made frequent movements through the thermocline to
temperatures as low as 9°C and depths of 240 m. Neither
animal moved out of the Southern California Bight
(SCB), however both were tracked for short durations.
Little is known about the breeding, parturition and
early life history phases of white sharks. Pregnant white
sharks have been captured near Japan, Taiwan, Aus-
tralia, New Zealand, in the Mediterranean, and off
Kenya (Bruce 1992, Fergusson 1996, Francis 1996,
Uchida et al. 1996, Anonymous 1999). YOY white sharks,
having total lengths <176 cm (Cailliet et al. 1985), have
been observed in these regions as well as in the SCB and
Baja California (Klimley 1985), the New York Bight
(Casey & Pratt 1985), southeastern Australia (Bruce
1992) and South Africa (Cliff et al. 1996). In the eastern
Pacific, the nursery habitat is hypothesized to include the
coast of North America south of Point Conception (Klim-
ley 1985). YOY white sharks have been captured in com-
mercial and recreational fisheries along this coast rela-
tively close to shore (Klimley 1985), but no pregnant
females have been captured in the region (Francis 1996),
and the breeding and parturition locations for white
sharks in the eastern Pacific remain unknown.
White sharks, like many large pelagic fishes and
sharks, are under increasing fishing pressure (Stevens et
al. 2000). The species is listed as ‘vulnerable’ by IUCN,
the International Union for Conservation of Nature and
Natural Resources (Fergusson et al. 2000) and is listed
under Appendix II of CITES, the Convention on Interna-
tional Trade in Endangered Species (Inskipp & Gillett
2005). Understanding the biology of both adult and juve-
nile white sharks is essential to the development of effec-
tive management strategies. The early life history stages
of a low-fecundity species such as the white shark are
particularly important, as fishing mortality is a more im-
portant factor in population dynamics than for a high fe-
cundity species (Mollet & Cailliet 2002). Juvenile white
sharks are captured in commercial fisheries off Califor-
nia (Klimley 1985) and Baja California, Mexico (O. Sosa-
Nishizaki pers. comm.) and in this study we identify im-
portant habitats of juvenile white sharks in this region of
the eastern Pacific.
MATERIALS AND METHODS
Satellite tagging of sharks. Pop-up satellite archival
tags (PAT 2.0 and 4.0, Wildlife Computers, Redmond,
WA, USA) were deployed on 6 juvenile white sharks
during 2002 to 2004 (Table 1). The tags were pro-
grammed to archive data at 30 or 60 s intervals. The
212
Table 1. Juvenile white sharks Carcharodon carcharias tagged during 20022004
Individual Sex Length Mass Age Days Start Start location Latitude Longitude End End location Latitude Longitude
(cm)
a
(kg)
b
(yr)
c
tracked date (°N) (°W) date (°N) (°W)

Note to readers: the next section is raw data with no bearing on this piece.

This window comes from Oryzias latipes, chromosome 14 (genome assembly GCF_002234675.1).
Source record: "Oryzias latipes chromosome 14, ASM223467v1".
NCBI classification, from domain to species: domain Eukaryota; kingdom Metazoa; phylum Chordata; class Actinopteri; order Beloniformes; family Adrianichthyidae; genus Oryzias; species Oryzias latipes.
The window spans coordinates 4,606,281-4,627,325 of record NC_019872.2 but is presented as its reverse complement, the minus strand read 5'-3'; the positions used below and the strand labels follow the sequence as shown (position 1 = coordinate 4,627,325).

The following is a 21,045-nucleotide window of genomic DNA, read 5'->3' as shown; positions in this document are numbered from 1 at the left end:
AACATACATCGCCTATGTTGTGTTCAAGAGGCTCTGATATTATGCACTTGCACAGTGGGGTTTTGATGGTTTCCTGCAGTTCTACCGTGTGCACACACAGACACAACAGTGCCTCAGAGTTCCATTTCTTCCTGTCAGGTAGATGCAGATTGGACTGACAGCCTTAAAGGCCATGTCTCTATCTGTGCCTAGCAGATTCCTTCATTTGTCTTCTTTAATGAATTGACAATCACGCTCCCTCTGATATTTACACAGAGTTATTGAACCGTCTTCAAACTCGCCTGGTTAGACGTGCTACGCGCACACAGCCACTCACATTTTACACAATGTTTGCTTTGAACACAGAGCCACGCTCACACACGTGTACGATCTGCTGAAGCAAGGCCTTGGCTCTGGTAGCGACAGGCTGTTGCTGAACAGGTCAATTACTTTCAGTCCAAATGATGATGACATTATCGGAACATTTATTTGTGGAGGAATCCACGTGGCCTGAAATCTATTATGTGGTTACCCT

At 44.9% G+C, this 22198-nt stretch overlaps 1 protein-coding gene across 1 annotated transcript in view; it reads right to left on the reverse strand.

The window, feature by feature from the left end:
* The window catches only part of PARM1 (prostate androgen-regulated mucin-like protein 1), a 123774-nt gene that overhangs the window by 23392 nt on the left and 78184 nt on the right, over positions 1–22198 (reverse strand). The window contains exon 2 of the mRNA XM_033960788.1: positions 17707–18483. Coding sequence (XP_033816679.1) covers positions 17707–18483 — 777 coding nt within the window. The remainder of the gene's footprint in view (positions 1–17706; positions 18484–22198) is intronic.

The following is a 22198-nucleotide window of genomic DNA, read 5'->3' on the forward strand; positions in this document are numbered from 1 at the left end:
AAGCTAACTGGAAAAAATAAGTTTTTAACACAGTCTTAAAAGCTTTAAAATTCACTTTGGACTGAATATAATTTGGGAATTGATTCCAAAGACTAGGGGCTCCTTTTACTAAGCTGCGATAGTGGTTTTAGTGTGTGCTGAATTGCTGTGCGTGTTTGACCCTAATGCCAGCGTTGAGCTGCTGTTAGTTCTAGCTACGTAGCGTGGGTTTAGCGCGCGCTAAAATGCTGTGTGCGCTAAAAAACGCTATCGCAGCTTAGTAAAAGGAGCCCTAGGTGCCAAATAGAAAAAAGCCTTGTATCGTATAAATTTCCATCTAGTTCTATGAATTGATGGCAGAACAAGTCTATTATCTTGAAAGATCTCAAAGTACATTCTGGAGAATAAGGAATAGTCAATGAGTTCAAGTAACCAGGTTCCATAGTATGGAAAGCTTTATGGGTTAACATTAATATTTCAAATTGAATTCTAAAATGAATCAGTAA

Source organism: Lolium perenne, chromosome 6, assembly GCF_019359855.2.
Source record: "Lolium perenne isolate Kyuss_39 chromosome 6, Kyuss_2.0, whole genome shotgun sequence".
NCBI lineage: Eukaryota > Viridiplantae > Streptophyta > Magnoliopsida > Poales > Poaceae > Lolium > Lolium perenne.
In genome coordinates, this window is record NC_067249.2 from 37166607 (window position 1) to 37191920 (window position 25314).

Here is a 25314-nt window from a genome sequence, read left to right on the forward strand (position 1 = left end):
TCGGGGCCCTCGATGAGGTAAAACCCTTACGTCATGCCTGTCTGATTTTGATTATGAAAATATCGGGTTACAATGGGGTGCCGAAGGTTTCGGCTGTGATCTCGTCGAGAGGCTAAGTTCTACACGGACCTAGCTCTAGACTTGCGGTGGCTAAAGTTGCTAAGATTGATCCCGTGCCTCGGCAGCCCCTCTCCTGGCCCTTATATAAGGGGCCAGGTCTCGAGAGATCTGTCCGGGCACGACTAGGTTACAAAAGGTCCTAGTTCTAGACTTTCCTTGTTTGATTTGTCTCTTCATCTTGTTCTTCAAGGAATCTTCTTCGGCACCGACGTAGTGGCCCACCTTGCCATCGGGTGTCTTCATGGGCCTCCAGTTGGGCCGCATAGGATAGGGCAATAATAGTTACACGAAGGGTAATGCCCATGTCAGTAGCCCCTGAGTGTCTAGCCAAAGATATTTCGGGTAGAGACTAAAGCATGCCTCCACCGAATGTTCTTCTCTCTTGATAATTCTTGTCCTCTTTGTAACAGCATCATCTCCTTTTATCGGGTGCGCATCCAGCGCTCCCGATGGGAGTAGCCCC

YOY-1 F 147 27 0.2 24
d
2 Jul 02 Channel Islands Harbor, CA
e
34.08 119.23 12 Aug 02 Ventura, CA
e
34.25 119.42
YOY-2 F 155 32 0.4 63 29 Jul 03 Ventura, CA
e
34.01 118.77 30 Sep 03 Hermosa Beach, CA
g
33.85 118.45
YOY-3 M 156 32 0.4 60 8 Sep 03 Long Beach, CA
e
33.68 118.24 7 Nov 03 Vizcaino Bay, BCN
h
28.49 114.29
YOY-4 M 155 32 0.4 37 20 Oct 03 Port Hueneme, CA
e
34.13 119.23 26 Nov 03 Ensenada, BCN
e
31.92 116.83
3YR-1 F 248 143 3.2 168 11 Aug 04 Will Rogers State Beach, CA
f
34.03 118.54 25 Jan 05 El Segundo, CA
g
33.88 118.50
3YR-2 F 250 146 3.3 182 12 Aug 04 Will Rogers State Beach, CA
f
34.03 118.54 10 Feb 05 Point Reyes, CA
h
37.98 122.87
a
Total length
b
After Kohler et al. (1995)
c
After Cailliet et al. (1985)
d
The shark was at liberty for 41 d, but the tag recorded only until 26 Aug 02, yielding a 24 d track
e
Captured in a commercial gillnet
f
Captured by hook and line
g
Tag popped up and was recovered
h
Tag popped up and was not recovered
Weng et al.: Movement of juvenile white sharks
archival data were compressed into bins of 2, 6 or 12 h
for transmission to Argos satellites. For each bin the
tag produced a depth-temperature profile and 2 histo-
grams, one of time-at-depth and one of time-at temper-
ature. In addition, a dawn and dusk light curve was
transmitted for each day.
Tags were deployed in the SCB on white sharks that
were captured in bottom-set gillnets as bycatch
(Table 1). Each PAT was attached to a titanium dart
(59 mm × 13 mm) with a 15 cm segment of 136 kg
monofilament line (300 lb test Extra-hard Hi-catch,
Momoi) covered with shrink-wrap (Block et al. 1998).
The dart was cleaned with Betadine microbicide
(Purdue Pharma) and inserted into the dorsal muscula-
ture at the base of the first dorsal fin using a stainless
steel applicator, such that the satellite tag trailed
behind the fin. To ease the insertion of the dart, a small
slit in the skin was made using a surgical scalpel.
We obtained data from all 6 of the white sharks
tagged. Four PAT tags were recovered after releasing
from sharks or when sharks were recaptured, provid-
ing full archival records of depth, temperature and
light, while the 2 remaining tags transmitted summary
data (Table 1).
Estimation of geopositions. To determine the move-
ments of each shark between the start and end posi-
tions, longitude was calculated from light levels (Hill &
Braun 2001) using software provided by the manufac-
turer (WC-GPE version 1.01.0005) and latitude was
estimated by matching sea surface temperature (SST)